Here is very difficult for a doctor to give easy prescriptions or regular people to buy drugs, painkillers etcetera. I believe for this to be a good thing if I read articles like this.

  3. #3
    Senior Member Patrioten's Avatar
    Join Date
    Jun 2008
    Last Online
    Thursday, September 19th, 2019 @ 04:32 AM
    Ethnicity
    Swedish
    Country
    Sweden Sweden
    Gender
    Politics
    Conservative
    Religion
    Protestant
    Posts
    1,919
    Thanks Thanks Given 
    2
    Thanks Thanks Received 
    5
    Thanked in
    5 Posts
    Correct me if I'm wrong but I have this image of prescription drugs being eaten like candy in America, figuratively speaking. Every family stocking up on drugs and having a drug-cabinet sort of thing. The strongest drug that can be found in my house is a weaker Swedish, over-the-counter version of aspirin, and we're not exactly big consumers of it.

    Drugs made by pharmaceutical companies can have basically the same effects and side-effects that illegal drugs have, and so it's no surprise to see numbers like this. It's obviously to do with accessability. If it was the other way around, if illegal drugs were administered in the same scale, legally, as legal drugs are today, I think the statistics would be rather similar (but worse for some drugs of course). As good a reason as any to not legalize any drugs that are now illegal, but rather restrict access to the ones that are legal and try and get the people off of their legal addiction to prescription drugs.

  4. #4
    Renewed
    "Friend of Germanics"
    Skadi Funding Member

    QuietWind's Avatar
    Join Date
    Jul 2004
    Last Online
    @
    Ethnicity
    German-American
    Country
    United States United States
    Gender
    Family
    Jaded
    Posts
    2,191
    Thanks Thanks Given 
    0
    Thanks Thanks Received 
    5
    Thanked in
    5 Posts
    Quote Originally Posted by Patrioten
    Correct me if I'm wrong but I have this image of prescription drugs being eaten like candy in America, figuratively speaking. Every family stocking up on drugs and having a drug-cabinet sort of thing.
    That is a pretty accurate description of many homes in America. Although, one reason they stockpile is also from not being taken, and the excess are still kept around "just in case."

    In America, if something is something is wrong, then there is a pill for it. Even if nothing is wrong, but you think something might be wrong, there are pills for it. Pharmaceutical companies make big money off of creating new concoctions. Along these same lines, more and more drugs are becoming "over the counter" to where you can buy them without a prescription. I can remember when a lot of the current over-the-counter drugs were only given by prescription many years ago.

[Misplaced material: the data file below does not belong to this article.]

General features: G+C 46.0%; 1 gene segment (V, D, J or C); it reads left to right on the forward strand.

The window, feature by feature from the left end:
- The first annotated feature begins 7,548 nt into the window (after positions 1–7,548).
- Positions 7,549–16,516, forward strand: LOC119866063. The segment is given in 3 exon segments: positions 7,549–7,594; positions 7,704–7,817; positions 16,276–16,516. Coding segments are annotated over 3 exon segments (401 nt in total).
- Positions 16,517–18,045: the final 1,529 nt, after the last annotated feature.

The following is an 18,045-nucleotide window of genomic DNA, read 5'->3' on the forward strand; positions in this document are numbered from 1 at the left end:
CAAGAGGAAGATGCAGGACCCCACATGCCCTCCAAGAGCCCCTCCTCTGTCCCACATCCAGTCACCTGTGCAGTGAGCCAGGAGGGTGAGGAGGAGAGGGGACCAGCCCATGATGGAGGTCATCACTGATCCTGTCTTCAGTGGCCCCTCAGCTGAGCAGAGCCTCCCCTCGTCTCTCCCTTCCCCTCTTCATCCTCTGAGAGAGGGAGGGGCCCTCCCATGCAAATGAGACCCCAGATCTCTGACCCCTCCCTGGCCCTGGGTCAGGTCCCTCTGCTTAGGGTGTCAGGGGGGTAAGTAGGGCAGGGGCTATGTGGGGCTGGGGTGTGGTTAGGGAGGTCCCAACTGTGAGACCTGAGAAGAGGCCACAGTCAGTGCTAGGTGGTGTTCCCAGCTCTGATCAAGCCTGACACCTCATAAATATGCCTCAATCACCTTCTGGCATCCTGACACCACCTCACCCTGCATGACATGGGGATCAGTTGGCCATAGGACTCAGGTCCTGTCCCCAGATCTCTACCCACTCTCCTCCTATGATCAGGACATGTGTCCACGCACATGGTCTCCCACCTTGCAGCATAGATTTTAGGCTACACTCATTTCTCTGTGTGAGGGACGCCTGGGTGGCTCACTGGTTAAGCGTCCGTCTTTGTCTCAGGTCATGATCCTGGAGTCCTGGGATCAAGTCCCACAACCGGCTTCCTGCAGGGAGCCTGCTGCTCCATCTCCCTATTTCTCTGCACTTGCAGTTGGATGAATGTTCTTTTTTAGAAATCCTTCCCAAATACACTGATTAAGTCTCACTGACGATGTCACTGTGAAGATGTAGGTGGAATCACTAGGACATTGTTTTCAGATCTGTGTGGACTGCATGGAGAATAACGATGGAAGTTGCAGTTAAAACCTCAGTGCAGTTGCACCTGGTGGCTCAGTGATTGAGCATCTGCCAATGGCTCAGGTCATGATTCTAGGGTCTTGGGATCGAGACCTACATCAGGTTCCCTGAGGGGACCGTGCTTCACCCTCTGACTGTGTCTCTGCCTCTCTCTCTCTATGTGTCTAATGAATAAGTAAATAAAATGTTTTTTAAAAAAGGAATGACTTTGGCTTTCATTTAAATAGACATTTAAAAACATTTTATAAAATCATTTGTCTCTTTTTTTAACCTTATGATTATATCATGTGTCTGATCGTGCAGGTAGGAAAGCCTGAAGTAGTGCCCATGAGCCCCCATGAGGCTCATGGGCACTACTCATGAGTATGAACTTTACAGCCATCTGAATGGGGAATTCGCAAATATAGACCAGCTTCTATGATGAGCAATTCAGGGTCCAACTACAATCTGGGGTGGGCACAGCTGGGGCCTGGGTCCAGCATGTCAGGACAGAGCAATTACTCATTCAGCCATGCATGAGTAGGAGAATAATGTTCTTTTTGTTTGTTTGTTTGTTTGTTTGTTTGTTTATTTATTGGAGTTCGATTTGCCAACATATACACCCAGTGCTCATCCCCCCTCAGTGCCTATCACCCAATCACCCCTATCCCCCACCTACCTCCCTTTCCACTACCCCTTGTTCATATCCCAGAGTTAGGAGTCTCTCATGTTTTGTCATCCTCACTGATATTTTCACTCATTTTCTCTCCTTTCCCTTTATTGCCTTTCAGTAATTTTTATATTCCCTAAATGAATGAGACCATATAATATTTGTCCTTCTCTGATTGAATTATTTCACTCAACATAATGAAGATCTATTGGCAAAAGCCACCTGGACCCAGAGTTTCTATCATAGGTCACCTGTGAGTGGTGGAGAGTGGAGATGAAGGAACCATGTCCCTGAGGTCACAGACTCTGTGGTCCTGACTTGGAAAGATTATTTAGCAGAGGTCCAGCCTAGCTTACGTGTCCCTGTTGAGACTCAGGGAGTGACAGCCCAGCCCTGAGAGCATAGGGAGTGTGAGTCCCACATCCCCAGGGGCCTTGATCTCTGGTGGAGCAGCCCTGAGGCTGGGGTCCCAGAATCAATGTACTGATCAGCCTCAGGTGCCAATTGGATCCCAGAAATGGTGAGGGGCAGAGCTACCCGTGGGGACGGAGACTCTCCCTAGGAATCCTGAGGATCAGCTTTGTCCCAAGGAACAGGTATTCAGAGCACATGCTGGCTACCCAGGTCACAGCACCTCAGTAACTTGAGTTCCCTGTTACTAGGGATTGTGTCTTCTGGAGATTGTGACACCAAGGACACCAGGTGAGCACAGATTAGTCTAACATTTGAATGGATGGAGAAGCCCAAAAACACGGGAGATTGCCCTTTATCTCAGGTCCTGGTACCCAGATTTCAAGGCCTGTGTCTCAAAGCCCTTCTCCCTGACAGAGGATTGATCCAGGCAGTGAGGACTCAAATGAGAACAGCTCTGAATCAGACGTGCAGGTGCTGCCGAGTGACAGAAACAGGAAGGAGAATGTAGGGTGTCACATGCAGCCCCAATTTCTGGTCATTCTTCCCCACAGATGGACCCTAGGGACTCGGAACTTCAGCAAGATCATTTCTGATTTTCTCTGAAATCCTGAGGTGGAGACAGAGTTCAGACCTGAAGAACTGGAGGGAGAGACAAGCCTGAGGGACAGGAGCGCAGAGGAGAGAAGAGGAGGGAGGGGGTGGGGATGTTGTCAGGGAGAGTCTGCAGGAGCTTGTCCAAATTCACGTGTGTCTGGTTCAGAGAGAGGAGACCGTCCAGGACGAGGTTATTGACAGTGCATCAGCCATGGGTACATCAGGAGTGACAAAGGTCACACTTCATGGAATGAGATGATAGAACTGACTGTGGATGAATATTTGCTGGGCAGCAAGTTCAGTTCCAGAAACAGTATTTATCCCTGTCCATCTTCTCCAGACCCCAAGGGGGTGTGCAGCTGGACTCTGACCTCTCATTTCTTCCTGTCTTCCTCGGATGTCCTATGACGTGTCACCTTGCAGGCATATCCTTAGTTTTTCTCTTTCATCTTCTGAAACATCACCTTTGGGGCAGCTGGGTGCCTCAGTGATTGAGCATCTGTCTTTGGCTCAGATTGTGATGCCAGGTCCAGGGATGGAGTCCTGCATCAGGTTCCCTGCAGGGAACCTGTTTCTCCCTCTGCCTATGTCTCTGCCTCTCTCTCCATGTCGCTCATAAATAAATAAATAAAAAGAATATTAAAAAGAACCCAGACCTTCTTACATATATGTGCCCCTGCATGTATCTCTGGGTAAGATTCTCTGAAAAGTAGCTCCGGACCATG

Several months ago they were trying to decide what to do about the fact that young kids were dying from taking cough medicine (through accidental overdoses). Their solution? They changed the "ages" on the packaging.

    I read an article a few weeks back that talked about the reasons so many teens are abusing prescription drugs. Among the reasons, their availability was listed. Another reason listed is that teens are not being educated about the dangers. Some teens have parties where they all bring prescription drugs, put them all in a bowl, and then everyone just takes from the bowl.
    Last edited by QuietWind; Thursday, November 13th, 2008 at 03:00 PM. Reason: Finishing my post since I have returned....
    "I do not know what horrified me most at that time: the economic misery of my companions, their moral and ethical coarseness, or the low level of their intellectual development." Adolf Hitler, Mein Kampf

  5. #5
    Senior Member Mrs. Lyfing's Avatar
    Join Date
    Dec 2007
    Last Online
    Sunday, March 21st, 2010 @ 11:21 PM
    Ethnicity
    Old Stock American
    Subrace
    Bruenn
    Country
    Confederate States Confederate States
    State
    Alabama Alabama
    Location
    Where the mountains are
    Gender
    Age
    38
    Family
    I Love Him!
    Occupation
    Women-ness.
    Politics
    Liberal/Traditional
    Religion
    Spiritual
    Posts
    1,276
    Thanks Thanks Given 
    0
    Thanks Thanks Received 
    1
    Thanked in
    1 Post
    This reminds me of something I saw the other day about how easy it had become for people to become pharmacists, and how many of them were in it just to steel the drugs and sell them on the street. Some pills sell for 50 bucks a pop. < But, seriously.

    It is a very big problem in America. Most are addicted to pain pills. Not just popping them, after a person pops so many it looses affect so they crush and snort the pills or shoot them up. Which will also lead to other drug use like heroine. Its got to be a very sad way to live.
    "We've become a nation of strangers. There seems to be very little in common to bond us to our fellow Americans outside of our immediate families,some don't even have that to fall back on."

  6. #6
    Senior Member The Dragonslayer's Avatar
    Join Date
    Nov 2008
    Last Online
    Monday, June 15th, 2009 @ 04:31 PM
    Ethnicity
    English, Scot-Irish, German, Dutch, Italian
    Country
    United States United States
    State
    North Carolina North Carolina
    Gender
    Family
    Single adult
    Occupation
    Janitor
    Politics
    Paleoconservative
    Religion
    Christian
    Posts
    106
    Thanks Thanks Given 
    0
    Thanks Thanks Received 
    0
    Thanked in
    0 Posts
    Here in the United States, there seems to be a pill for everything. Even if you aren't sick, there's a pill for that too. You are bound to see countless commercials throughout the day advertising some sort of drug. Of course, they all have all sorts of side effects. Americans are doped up on medicine.

  7. #7
    Awaiting Email Confirmation
    Join Date
    Sep 2009
    Last Online
    Wednesday, March 23rd, 2011 @ 01:26 AM
    Ethnicity
    English
    Country
    England England
    Gender
    Age
    30
    Posts
    227
    Thanks Thanks Given 
    0
    Thanks Thanks Received 
    0
    Thanked in
    0 Posts
    I'm sure this statistic comes about because of the fact more people take prescription drugs, and for drug abusers they are easier to aquire.

Similar Threads

  1. Replies: 0
    Last Post: Saturday, June 26th, 2010, 09:06 AM
  2. Prescription and Non-Prescription Drugs
    By Boche in forum Health, Fitness & Nutrition
    Replies: 8
    Last Post: Saturday, June 14th, 2008, 08:49 AM
  3. Illegal Aliens Kill More Americans Than Iraq War
    By Haldís in forum The United States
    Replies: 0
    Last Post: Sunday, March 4th, 2007, 09:00 AM

Bookmarks

Posting Permissions

  • You may not post new threads
  • You may not post replies
  • You may not post attachments
  • You may not edit your posts
  •